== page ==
Date of Graduation
School of Pharmacy
Diabetes is a widely prevalent metabolic condition. Adults with type 2 diabetes mellitus (T2DM) also have many coexisting chronic physical conditions. Coexisting chronic physical conditions among individuals with T2DM may be concordant (conditions that overlap with T2DM in their pathogenesis and management plans such as cardiovascular diseases) or discordant (conditions with unrelated pathogenesis or management plans such as musculoskeletal disorders) or dominant (conditions whose severity eclipses all other illness management plans such as metastatic cancer). There is documented evidence on the negative consequences of depression in adults with T2DM. However, there is only limited knowledge on how the types of coexisting chronic physical conditions (defined as concordant, discordant or dominant conditions) influence the risk for developing depression, subsequent depression treatment patterns and economic consequences of depression treatment, among adults with T2DM. Therefore the aims of this dissertation were to examine (1) the association of risk of newly-diagnosed depression with types of coexisting chronic physical conditions among adults with T2DM (2) the association between types of coexisting chronic physical conditions and depression treatment among adults with T2DM and newly-diagnosed depression was analyzed and (3) whether the relationship between depression treatment and total and T2DM-related healthcare care expenditures vary by types of coexisting chronic physical conditions among non-elderly adult Medicaid beneficiaries with T2DM and newly-diagnosed depression. A retrospective longitudinal cohort study design was used. Patient-level data were obtained from multi-year, multi-state Medicaid claims. Non-elderly (ages 18-64), fee-for-service Medicaid beneficiaries with T2DM who were depression free were followed for a period of 12 months to identify newly-diagnosed depression. The final study population consisted of 59,857 Medicaid beneficiaries of whom N=5,974 had newly diagnosed depression. After controlling for other risk factors, those with dominant conditions were at 17% higher risk (p=0.0006) and those with both concordant and discordant conditions were found to be at 30% higher risk (p<.0001) to develop newly-diagnosed depression as compared to those with concordant conditions only. Individuals with dominant conditions (p<0.05) were less likely to receive depression treatment with only antidepressants compared to those with discordant conditions only. Individuals with dominant conditions were more likely to receive depression treatment with only psychotherapy (p<.01) as compared to those with discordant conditions only. No statistically significant associations were observed between types of coexisting chronic physical conditions and receipt of adequate depression treatment. As compared to no depression treatment, treating depression reduced total healthcare expenditures. As compared to no depression treatment, treatment with only antidepressants was associated with 17% reduction in total healthcare expenditures, treatment with only psychotherapy was associated with 22% reduction in total healthcare expenditures and treatment with both antidepressants and psychotherapy was associated with 28% reductions in total healthcare expenditures. As compared to no depression treatment, treatment with both antidepressants and psychotherapy was associated with reductions in total healthcare expenditures among all types of coexisting chronic physical condition groups. In summary, these results indicate that among adults with T2DM, newly-diagnosed depression rates, its treatment and economic benefits vary by types of coexisting chronic physical conditions.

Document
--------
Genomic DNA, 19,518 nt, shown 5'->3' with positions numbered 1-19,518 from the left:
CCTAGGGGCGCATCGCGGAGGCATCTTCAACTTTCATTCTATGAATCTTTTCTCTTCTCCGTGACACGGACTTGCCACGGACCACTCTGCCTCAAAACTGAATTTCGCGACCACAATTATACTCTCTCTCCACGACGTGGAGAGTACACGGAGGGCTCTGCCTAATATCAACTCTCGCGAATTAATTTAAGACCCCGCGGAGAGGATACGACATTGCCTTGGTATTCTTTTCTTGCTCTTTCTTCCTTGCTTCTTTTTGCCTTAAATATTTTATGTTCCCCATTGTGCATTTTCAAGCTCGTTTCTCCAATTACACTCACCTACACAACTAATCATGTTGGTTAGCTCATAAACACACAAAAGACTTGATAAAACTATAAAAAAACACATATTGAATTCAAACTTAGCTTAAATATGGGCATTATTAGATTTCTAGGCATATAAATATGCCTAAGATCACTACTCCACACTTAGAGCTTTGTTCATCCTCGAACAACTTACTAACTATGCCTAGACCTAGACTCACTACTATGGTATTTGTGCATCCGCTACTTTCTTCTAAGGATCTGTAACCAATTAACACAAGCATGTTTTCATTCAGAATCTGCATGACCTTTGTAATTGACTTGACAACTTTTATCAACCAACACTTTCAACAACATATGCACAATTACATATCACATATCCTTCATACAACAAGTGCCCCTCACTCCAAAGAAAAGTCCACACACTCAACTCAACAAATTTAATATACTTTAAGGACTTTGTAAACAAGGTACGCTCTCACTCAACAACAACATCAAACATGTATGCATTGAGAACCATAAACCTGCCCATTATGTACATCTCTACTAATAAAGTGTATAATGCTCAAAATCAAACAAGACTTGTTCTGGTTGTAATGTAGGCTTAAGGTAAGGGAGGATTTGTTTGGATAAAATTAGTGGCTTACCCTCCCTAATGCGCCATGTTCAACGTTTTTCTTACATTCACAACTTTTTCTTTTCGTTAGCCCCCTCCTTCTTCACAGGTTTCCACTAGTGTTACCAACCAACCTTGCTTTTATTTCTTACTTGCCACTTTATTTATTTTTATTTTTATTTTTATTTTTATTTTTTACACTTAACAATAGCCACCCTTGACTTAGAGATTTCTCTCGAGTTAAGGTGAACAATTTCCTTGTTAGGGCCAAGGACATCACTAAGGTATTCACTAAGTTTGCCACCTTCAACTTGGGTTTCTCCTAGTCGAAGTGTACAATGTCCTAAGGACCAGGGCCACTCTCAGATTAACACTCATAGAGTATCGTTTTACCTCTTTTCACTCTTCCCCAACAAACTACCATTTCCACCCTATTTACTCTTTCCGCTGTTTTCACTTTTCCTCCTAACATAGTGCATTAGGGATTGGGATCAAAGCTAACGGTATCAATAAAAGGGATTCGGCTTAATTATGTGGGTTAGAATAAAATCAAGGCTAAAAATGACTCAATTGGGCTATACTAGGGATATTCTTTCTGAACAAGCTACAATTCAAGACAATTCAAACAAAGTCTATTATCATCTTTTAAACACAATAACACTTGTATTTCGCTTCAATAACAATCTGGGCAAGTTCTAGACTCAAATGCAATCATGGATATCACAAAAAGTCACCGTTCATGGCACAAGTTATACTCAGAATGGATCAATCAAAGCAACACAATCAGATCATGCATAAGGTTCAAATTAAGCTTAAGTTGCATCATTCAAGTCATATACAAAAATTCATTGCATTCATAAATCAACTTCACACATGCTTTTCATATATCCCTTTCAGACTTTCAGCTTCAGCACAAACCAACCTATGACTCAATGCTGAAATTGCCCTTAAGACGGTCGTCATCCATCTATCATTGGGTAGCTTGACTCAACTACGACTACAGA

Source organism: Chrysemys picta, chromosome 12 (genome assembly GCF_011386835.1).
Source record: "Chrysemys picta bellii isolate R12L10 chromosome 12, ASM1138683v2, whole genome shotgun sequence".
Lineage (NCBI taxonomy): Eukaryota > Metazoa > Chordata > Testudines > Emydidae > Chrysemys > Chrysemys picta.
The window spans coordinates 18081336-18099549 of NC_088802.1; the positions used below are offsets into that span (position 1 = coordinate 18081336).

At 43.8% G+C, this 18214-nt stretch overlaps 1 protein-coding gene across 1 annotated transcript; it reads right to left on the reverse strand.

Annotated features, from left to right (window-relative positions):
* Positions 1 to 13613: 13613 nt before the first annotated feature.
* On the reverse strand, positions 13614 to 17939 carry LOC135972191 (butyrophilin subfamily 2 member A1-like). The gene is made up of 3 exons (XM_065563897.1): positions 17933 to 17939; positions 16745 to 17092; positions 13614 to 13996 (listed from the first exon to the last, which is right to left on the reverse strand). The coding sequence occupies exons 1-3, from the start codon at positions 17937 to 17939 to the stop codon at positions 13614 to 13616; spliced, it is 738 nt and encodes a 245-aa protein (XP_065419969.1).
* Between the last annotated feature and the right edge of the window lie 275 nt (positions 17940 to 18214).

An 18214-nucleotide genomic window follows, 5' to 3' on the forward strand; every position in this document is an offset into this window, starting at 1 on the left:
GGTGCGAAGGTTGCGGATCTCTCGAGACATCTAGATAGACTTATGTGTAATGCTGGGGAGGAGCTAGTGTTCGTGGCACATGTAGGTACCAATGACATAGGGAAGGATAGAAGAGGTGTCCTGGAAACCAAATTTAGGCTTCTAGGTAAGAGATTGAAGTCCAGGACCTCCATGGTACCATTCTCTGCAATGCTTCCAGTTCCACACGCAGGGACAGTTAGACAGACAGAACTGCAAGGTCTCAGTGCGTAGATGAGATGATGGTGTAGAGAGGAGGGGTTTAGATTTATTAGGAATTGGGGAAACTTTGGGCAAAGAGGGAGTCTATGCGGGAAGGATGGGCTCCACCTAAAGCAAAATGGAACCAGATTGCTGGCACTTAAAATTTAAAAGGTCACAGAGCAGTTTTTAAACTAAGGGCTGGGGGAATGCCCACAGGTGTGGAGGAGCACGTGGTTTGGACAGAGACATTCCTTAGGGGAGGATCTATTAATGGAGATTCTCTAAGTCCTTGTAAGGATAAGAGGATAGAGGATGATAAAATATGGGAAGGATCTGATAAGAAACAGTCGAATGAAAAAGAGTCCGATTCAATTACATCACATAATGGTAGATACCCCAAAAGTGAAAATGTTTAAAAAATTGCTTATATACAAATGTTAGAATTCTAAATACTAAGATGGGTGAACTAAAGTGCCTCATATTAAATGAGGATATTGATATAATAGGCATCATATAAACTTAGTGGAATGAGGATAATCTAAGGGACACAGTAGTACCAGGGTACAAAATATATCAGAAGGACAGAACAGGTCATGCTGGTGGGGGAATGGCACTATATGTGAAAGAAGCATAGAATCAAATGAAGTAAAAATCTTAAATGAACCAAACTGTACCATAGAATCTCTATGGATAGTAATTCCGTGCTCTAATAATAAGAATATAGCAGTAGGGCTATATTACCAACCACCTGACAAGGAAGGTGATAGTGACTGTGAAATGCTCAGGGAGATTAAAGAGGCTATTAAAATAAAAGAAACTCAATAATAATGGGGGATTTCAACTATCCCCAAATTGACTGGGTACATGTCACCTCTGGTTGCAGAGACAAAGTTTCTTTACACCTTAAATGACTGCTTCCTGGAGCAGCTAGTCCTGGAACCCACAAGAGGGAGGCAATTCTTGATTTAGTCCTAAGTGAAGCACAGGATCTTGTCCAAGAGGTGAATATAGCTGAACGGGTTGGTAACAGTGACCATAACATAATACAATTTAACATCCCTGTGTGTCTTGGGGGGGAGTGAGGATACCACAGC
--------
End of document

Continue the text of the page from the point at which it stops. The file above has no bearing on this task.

Bhattacharya, Rituparna, "Types of Co-existing Chronic Physical Conditions and Newly-diagnosed Depression, its Treatment and Economic Outcomes among Medicaid Beneficiaries with Type 2 Diabetes" (2015). Graduate Theses, Dissertations, and Problem Reports. 5206.